Sym's GeneProject reference: 321725
Funded under :
Understanding Symbiotic Diversity: aCandidate Gene approach
Total cost:EUR 100 000
EU contribution:EUR 100 000
Call for proposal:FP7-PEOPLE-2012-CIGSee other projects for this call
Funding scheme:MC-CIG - Support for training and career development of researcher (CIG)
Interaction between plant root and arbuscular mycorrhiza (AM) is a crucial symbiosis in nature and present in almost all crops. In addressing plant responses to stress, this proposal shifts the focus from the host to the symbiotic unit. By recognizing symbiosis to be a major player in evolution, the interplay is valued between the adaptive regulation of host and symbionts metabolisms.
Using wild carrots, their AM community and the alternatieve oxidase (AOX) candidate gene, the researcher will address the prediction that AOX gene polymorphisms are drivers in interlinked plant and AM fungi evolution. This project studies - for the first time - the interaction between plant and AM in natural ecosystems using a crucial candidate marker, followed by experiments exploring driving effects of evolution. The research will lead to better understanding of evolutionary processes that shape the composition of the symbiosis and of the benefit of diversity to crop productivity. The approach is interdisciplinary: physiology, ecology and evolutionary genetic methodologies. There is high commercial interest in appropriate breeding strategies based on efficient genotype-mycorrhiza as they can promote, a.o., a more sustainable use of phosphorus in crops and minimize associated biodiversity losses, and mitigate the impacts of global climate change on agricultural and native plant communities.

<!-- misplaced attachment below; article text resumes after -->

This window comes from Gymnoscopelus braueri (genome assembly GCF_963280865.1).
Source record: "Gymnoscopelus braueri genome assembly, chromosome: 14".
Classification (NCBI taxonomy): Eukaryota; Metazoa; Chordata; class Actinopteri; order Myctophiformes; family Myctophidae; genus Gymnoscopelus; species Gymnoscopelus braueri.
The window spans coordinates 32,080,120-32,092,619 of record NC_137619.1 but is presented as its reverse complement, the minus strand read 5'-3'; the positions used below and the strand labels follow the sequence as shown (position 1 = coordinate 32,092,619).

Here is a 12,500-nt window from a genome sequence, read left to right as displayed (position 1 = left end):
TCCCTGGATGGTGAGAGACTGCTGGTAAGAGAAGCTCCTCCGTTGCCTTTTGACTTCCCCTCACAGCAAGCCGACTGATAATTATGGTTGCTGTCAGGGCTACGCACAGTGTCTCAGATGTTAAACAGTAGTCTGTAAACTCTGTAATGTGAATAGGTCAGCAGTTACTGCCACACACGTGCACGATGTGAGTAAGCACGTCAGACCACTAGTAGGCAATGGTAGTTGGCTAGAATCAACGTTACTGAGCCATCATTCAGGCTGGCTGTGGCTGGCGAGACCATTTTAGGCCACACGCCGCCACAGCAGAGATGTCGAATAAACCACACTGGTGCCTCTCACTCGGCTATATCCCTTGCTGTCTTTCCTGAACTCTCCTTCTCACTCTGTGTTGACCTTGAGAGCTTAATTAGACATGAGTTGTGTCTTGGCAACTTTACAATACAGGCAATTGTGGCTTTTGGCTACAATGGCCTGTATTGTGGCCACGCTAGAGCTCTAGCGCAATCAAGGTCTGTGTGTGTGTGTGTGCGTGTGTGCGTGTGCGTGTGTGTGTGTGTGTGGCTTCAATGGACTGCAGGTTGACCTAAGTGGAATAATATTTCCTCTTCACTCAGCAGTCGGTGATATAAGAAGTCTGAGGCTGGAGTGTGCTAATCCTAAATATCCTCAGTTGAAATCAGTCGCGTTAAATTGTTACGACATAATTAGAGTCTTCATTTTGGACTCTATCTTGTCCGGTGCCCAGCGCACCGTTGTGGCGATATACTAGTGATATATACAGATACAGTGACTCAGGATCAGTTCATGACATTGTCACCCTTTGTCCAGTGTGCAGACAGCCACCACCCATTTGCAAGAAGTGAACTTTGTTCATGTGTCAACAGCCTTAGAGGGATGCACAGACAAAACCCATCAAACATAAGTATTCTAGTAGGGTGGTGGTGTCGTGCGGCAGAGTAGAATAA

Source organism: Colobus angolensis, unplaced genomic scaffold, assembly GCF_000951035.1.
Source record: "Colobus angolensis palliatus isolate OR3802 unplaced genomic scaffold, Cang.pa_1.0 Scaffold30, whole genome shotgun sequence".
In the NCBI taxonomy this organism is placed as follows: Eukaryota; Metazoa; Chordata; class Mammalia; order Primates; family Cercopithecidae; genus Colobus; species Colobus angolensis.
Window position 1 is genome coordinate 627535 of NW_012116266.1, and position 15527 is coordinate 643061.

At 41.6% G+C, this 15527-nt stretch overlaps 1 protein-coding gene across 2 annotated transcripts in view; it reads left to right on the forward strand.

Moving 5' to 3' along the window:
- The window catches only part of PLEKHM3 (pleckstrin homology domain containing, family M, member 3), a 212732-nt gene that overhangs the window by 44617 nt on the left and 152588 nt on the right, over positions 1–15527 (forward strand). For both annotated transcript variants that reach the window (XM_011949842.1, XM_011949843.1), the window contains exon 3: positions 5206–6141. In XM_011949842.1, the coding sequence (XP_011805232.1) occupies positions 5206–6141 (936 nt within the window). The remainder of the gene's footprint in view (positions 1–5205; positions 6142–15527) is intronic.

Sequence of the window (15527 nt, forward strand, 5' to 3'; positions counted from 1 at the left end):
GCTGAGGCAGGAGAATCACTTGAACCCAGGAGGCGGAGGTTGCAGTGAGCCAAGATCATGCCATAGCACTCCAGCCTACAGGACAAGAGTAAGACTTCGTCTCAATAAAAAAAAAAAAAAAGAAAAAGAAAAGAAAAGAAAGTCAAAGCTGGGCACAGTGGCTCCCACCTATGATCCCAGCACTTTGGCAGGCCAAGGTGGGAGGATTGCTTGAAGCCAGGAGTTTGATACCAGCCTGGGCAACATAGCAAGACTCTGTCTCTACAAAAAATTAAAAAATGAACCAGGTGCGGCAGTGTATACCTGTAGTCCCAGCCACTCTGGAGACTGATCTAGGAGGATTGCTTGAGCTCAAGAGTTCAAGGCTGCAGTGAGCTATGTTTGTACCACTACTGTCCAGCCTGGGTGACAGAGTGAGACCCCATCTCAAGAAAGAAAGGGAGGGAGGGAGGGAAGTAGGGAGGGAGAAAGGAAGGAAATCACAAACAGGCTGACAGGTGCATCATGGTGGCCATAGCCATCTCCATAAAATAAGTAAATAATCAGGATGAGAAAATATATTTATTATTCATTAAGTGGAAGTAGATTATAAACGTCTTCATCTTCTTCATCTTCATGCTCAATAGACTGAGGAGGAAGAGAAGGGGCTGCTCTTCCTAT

A similar proposal was previously submitted in 2011-CIG which achieved overall high scores. The present proposal addresses the referees’ comments, which mainly concerned better explanation of the methodologies and their feasibility.
The researcher’s profile closely matches the project needs, and her independent thinking and entrepreneurship, together with the high academic profile of the host Marie-Curie chair, provide a strong foundation for successful implementation of this project and long-term integration of the researcher.
EU contribution: EUR 100 000
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